Gatwick still planning to bring emergency runway into routine use

Gatwick is pressing ahead with its plan to bring its emergency runway into regular use despite the collapse in demand caused by the coronavirus pandemic.

The UK’s second busiest airport said the work could be completed by 2029 and will align with the Government’s policy of “making best use of existing runways”.

It also claimed it will be delivered in a “sustainable way which helps to achieve the Government’s overall goal of net-zero emissions by 2050”.

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The West Sussex airport is launching a public consultation on the scheme on September 9, after first suggesting in October 2018 that the emergency runway could be brought into routine use.

The emergency runway is currently used as a taxiway or when the main runway is closed due to maintenance or incidents.

Under the plan, the emergency runway would be used for departures of smaller planes.

Operating as a two-runway airport would enable Gatwick to boost its annual passenger capacity from 62 million to 75 million by 2038.

Gatwick lost out to Heathrow in a bid to obtain Government approval to build an additional runway.

The centre lines of Gatwick’s main and emergency runways are separated by 650ft (198m).

The plan involves increasing the gap by widening the emergency runway by 39ft (12m) to comply with safety regulations.

Only around one million passengers travelled through Gatwick in the first seven months of this year.

That total was reached after just 10 days in 2019.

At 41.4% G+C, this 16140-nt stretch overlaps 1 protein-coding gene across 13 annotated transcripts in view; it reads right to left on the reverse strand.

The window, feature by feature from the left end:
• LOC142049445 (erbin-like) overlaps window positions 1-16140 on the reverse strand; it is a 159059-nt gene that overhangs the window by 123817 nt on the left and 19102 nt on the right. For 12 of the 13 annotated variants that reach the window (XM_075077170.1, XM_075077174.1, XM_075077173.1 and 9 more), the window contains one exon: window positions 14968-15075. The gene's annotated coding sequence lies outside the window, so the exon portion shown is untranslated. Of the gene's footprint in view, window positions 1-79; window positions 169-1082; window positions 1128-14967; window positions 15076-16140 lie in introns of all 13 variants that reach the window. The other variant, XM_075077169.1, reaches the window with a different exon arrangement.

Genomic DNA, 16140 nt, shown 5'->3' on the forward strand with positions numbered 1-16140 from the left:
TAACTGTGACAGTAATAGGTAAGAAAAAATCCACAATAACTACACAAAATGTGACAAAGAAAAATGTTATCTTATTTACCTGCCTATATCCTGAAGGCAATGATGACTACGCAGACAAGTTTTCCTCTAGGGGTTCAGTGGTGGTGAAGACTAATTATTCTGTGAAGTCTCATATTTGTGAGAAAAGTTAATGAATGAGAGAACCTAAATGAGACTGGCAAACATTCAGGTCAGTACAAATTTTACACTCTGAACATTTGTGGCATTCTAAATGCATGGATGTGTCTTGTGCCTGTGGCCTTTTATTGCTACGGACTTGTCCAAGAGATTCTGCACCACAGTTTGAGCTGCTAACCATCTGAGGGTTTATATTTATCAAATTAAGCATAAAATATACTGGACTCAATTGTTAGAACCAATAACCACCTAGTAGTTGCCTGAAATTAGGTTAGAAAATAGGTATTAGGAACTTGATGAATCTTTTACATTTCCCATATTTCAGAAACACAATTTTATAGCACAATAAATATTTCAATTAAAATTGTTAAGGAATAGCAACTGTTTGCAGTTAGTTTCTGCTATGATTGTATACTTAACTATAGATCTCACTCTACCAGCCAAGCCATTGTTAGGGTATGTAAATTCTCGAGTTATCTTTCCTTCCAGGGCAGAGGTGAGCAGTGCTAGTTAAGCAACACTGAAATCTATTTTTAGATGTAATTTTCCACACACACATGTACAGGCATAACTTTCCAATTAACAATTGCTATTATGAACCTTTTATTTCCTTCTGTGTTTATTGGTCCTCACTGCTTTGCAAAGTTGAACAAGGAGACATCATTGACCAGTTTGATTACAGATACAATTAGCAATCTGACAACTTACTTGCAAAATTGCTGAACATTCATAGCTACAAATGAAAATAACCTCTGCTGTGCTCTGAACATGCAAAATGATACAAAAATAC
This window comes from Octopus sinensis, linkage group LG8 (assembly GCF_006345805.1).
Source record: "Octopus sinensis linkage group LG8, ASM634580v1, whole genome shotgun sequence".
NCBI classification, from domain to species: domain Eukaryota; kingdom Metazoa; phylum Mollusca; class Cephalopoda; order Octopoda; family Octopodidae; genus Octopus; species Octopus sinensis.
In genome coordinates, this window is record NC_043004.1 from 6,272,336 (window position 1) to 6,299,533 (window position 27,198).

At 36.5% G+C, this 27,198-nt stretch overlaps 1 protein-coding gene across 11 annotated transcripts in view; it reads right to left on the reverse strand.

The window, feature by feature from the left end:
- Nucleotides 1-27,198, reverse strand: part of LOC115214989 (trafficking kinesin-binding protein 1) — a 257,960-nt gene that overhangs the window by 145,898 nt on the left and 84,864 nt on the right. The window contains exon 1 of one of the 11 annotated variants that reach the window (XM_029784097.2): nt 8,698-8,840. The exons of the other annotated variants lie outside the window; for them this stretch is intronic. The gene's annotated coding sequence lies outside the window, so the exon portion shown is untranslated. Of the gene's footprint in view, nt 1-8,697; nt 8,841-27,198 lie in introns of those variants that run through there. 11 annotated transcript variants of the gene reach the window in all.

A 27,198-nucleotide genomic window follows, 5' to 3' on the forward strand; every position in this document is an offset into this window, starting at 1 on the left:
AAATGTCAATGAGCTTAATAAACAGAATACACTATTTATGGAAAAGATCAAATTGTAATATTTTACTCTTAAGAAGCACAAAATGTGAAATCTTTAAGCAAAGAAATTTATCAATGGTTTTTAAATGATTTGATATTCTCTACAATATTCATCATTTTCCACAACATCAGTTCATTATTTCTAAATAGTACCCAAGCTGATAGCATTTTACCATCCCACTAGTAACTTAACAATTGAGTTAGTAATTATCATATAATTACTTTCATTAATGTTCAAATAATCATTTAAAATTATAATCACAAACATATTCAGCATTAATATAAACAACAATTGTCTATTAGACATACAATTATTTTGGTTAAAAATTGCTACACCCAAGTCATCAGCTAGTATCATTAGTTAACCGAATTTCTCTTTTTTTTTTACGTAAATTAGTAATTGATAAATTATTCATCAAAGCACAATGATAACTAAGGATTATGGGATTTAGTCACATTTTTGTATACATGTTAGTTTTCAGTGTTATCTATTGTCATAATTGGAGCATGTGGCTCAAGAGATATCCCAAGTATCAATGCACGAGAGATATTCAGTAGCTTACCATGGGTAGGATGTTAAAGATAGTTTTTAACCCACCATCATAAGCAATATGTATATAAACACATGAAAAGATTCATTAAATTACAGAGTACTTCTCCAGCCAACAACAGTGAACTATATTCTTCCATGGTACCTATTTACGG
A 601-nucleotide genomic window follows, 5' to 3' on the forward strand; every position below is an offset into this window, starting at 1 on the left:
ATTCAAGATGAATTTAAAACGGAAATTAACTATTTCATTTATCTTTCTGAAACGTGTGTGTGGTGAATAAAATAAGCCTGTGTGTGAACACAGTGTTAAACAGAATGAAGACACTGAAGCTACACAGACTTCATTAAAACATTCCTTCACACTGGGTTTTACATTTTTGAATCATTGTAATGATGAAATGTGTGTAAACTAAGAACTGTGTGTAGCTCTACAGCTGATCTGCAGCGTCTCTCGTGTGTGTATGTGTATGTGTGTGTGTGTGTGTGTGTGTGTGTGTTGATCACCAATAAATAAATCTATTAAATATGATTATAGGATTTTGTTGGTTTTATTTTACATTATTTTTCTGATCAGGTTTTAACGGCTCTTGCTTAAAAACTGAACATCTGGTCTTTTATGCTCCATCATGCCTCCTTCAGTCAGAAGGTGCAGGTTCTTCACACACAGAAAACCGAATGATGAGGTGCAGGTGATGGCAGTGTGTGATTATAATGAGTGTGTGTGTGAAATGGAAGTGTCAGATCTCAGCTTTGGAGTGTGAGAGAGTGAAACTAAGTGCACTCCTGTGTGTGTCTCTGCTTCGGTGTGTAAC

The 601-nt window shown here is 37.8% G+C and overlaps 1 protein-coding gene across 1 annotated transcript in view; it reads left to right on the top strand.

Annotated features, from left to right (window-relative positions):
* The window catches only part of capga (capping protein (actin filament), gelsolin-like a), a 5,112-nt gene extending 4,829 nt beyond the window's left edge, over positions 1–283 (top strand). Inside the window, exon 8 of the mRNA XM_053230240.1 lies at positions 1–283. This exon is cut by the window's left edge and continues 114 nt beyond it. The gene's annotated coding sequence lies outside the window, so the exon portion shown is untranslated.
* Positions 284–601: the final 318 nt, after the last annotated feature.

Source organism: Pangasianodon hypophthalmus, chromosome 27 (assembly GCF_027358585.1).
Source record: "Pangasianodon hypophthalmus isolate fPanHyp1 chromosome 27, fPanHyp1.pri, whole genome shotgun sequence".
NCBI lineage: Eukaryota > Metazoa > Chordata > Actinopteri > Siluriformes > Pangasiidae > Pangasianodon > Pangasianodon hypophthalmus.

Speaking from the South Terminal, which is temporarily closed due to the reduction in flights, the airport’s chief executive, Stewart Wingate, admitted that “things are not normal at Gatwick today”.

But he insisted that “now is the right time” to launch a 12-week public consultation on using the emergency runway as there will be “a requirement for airport expansion by the late 2020s”.

Gatwick expects pre-pandemic traffic levels will return by 2025 or 2026.

Mr Wingate said: “While we are currently experiencing low passenger and air traffic volumes due to the global pandemic, we are confident that Gatwick will not only fully recover to previous passenger levels, but has the potential to continue to grow back into one of Europe’s premier airports.”

The airport said its plan would generate approximately 18,400 additional jobs by 2038 and boost its contribution to the region’s economy in Gross Value Added by £1.5 billion.

More than 40% of airport staff were made redundant last year due to the coronavirus crisis.

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Local campaign group Communities Against Gatwick Noise and Emissions claimed the plan “flies in the face of the climate emergency, we are all facing”.

It said: “It is despicable for a company to ignore the emissions that planes in and out of Gatwick produce, that is causing grave danger for future generations that will have to pay the price for today’s greed of this leisure airport.”

The consultation will open on September 9.

In order to gain planning permission to routinely use the stand-by runway, Gatwick must follow the Development Consent Order process which culminates in a final decision by the Transport Secretary.